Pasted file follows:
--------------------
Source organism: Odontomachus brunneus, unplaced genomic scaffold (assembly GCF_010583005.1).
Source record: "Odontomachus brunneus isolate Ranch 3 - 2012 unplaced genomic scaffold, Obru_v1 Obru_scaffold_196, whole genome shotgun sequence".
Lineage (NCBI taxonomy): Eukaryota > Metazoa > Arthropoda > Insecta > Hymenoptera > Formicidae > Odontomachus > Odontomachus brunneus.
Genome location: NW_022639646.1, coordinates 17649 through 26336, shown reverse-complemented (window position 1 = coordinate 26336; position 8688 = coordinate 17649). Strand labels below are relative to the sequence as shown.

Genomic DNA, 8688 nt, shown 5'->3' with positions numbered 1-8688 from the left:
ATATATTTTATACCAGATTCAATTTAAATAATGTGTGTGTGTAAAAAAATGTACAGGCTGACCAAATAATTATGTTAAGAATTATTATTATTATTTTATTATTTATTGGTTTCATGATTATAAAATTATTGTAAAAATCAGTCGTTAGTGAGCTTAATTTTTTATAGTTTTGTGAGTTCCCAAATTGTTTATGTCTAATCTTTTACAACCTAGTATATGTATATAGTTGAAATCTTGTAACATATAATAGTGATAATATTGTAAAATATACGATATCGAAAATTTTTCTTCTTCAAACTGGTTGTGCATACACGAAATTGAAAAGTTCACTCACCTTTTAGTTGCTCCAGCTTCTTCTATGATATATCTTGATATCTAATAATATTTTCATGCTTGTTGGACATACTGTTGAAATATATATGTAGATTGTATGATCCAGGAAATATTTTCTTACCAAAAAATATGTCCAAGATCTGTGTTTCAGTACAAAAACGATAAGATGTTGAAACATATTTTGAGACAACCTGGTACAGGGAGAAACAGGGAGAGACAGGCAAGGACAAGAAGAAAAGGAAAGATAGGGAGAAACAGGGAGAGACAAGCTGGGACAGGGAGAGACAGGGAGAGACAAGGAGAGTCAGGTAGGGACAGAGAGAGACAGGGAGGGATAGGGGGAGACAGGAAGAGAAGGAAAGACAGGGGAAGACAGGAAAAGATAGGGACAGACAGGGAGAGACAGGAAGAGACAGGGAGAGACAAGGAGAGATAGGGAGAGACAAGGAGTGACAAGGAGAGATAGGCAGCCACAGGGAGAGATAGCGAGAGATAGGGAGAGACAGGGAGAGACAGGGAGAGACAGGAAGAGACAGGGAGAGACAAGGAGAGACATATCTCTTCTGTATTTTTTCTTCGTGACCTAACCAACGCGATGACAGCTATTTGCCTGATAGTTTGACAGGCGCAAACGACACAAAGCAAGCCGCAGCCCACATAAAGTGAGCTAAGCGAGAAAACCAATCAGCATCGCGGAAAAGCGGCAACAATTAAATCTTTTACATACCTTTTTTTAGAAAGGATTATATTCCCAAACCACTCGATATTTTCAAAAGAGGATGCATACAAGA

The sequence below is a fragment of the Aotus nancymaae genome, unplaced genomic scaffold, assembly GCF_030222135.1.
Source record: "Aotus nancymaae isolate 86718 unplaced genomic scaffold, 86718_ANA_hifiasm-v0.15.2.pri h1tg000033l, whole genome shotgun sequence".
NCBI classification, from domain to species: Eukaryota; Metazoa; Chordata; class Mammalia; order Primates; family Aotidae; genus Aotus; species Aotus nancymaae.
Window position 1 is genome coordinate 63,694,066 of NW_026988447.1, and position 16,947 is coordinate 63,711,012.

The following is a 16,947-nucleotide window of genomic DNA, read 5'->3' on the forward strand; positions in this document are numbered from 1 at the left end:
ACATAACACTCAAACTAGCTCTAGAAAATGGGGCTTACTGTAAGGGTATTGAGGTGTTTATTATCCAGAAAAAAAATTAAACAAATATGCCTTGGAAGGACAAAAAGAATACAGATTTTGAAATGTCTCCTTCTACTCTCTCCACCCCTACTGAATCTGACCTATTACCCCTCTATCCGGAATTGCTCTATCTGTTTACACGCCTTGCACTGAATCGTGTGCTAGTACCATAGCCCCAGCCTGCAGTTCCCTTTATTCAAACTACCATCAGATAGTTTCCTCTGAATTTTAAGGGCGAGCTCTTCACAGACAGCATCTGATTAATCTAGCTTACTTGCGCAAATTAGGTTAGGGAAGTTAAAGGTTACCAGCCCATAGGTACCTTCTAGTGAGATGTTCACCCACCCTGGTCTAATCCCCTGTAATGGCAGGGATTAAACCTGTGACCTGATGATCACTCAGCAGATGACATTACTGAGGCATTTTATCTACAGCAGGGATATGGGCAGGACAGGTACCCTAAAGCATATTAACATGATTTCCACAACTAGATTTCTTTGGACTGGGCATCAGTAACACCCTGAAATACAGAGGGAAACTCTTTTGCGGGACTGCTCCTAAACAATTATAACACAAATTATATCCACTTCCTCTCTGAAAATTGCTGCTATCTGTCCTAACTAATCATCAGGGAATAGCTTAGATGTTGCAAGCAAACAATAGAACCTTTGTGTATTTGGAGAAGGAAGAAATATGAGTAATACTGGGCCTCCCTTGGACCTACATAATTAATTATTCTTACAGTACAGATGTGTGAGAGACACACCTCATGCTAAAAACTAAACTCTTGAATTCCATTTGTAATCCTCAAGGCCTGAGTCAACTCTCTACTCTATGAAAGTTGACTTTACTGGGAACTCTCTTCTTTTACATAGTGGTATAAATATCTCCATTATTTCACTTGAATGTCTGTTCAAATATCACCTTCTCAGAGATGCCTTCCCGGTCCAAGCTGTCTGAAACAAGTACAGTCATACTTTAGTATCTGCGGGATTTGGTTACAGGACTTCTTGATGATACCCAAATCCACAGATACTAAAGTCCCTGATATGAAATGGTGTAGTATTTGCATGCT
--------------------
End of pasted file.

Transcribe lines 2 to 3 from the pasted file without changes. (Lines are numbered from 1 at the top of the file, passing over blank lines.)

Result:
Source record: "Odontomachus brunneus isolate Ranch 3 - 2012 unplaced genomic scaffold, Obru_v1 Obru_scaffold_196, whole genome shotgun sequence".
Lineage (NCBI taxonomy): Eukaryota > Metazoa > Arthropoda > Insecta > Hymenoptera > Formicidae > Odontomachus > Odontomachus brunneus.